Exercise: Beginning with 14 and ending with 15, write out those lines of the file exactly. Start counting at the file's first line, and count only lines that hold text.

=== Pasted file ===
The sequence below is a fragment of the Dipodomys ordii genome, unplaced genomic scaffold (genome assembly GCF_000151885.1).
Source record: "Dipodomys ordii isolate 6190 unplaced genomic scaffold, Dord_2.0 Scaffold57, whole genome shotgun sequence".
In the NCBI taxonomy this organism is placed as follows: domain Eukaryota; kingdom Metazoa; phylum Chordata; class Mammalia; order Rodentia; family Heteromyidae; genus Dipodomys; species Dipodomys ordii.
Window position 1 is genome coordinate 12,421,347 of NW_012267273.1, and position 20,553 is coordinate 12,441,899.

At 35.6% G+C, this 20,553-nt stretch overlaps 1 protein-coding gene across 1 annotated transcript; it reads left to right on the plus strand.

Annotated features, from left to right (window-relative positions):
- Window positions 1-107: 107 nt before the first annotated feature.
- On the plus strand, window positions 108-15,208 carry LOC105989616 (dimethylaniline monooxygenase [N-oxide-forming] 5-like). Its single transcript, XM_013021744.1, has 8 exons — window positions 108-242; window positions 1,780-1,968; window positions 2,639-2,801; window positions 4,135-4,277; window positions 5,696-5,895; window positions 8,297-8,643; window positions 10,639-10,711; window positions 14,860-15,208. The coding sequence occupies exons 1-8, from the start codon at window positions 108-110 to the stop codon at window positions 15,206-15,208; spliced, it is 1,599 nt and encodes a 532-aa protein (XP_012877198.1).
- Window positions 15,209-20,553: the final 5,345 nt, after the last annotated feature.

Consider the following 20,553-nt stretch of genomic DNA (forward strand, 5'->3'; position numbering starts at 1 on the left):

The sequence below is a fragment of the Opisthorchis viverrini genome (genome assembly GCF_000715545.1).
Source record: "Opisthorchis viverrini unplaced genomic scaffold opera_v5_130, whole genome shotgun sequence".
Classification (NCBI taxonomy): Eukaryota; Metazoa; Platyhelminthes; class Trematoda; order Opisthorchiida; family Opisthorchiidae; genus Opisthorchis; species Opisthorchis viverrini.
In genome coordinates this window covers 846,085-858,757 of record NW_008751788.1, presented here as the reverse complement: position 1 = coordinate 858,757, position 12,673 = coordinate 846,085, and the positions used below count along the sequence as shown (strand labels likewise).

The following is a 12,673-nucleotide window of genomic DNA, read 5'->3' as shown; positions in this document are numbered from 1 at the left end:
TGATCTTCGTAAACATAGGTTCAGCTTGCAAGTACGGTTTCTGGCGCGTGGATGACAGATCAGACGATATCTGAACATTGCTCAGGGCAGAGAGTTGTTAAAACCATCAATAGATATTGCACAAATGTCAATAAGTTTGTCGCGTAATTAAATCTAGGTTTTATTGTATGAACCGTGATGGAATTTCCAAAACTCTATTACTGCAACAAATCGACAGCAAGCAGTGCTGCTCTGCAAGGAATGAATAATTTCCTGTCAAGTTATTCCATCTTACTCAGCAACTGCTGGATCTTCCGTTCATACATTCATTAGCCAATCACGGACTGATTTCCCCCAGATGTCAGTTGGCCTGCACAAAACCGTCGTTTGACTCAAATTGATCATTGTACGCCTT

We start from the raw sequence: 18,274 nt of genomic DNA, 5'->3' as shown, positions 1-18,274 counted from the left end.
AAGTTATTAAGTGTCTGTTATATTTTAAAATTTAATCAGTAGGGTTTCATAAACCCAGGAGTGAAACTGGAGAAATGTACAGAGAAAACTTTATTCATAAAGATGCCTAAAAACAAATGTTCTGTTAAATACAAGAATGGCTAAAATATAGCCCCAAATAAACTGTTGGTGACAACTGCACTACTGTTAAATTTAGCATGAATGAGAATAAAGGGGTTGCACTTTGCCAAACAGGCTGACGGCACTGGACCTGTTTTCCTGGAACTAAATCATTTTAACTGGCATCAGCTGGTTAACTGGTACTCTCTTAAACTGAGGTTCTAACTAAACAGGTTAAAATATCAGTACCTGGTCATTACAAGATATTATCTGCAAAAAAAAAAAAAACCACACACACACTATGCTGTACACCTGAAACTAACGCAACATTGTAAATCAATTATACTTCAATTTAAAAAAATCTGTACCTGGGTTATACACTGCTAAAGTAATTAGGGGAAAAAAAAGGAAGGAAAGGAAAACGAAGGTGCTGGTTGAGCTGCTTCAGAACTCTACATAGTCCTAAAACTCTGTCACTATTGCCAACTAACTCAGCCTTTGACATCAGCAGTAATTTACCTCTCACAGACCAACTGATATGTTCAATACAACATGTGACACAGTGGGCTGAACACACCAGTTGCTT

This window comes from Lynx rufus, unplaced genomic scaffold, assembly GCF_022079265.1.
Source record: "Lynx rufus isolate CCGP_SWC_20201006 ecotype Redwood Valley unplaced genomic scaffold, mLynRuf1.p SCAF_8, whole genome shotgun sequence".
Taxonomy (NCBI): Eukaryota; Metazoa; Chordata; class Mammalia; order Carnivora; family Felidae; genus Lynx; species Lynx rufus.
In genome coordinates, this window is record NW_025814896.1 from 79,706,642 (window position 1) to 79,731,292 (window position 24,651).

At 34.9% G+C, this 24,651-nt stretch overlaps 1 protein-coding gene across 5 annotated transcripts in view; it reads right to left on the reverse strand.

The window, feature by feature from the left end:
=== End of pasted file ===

In genome coordinates this window covers 846,085-858,757 of record NW_008751788.1, presented here as the reverse complement: position 1 = coordinate 858,757, position 12,673 = coordinate 846,085, and the positions used below count along the sequence as shown (strand labels likewise).

The following is a 12,673-nucleotide window of genomic DNA, read 5'->3' as shown; positions in this document are numbered from 1 at the left end: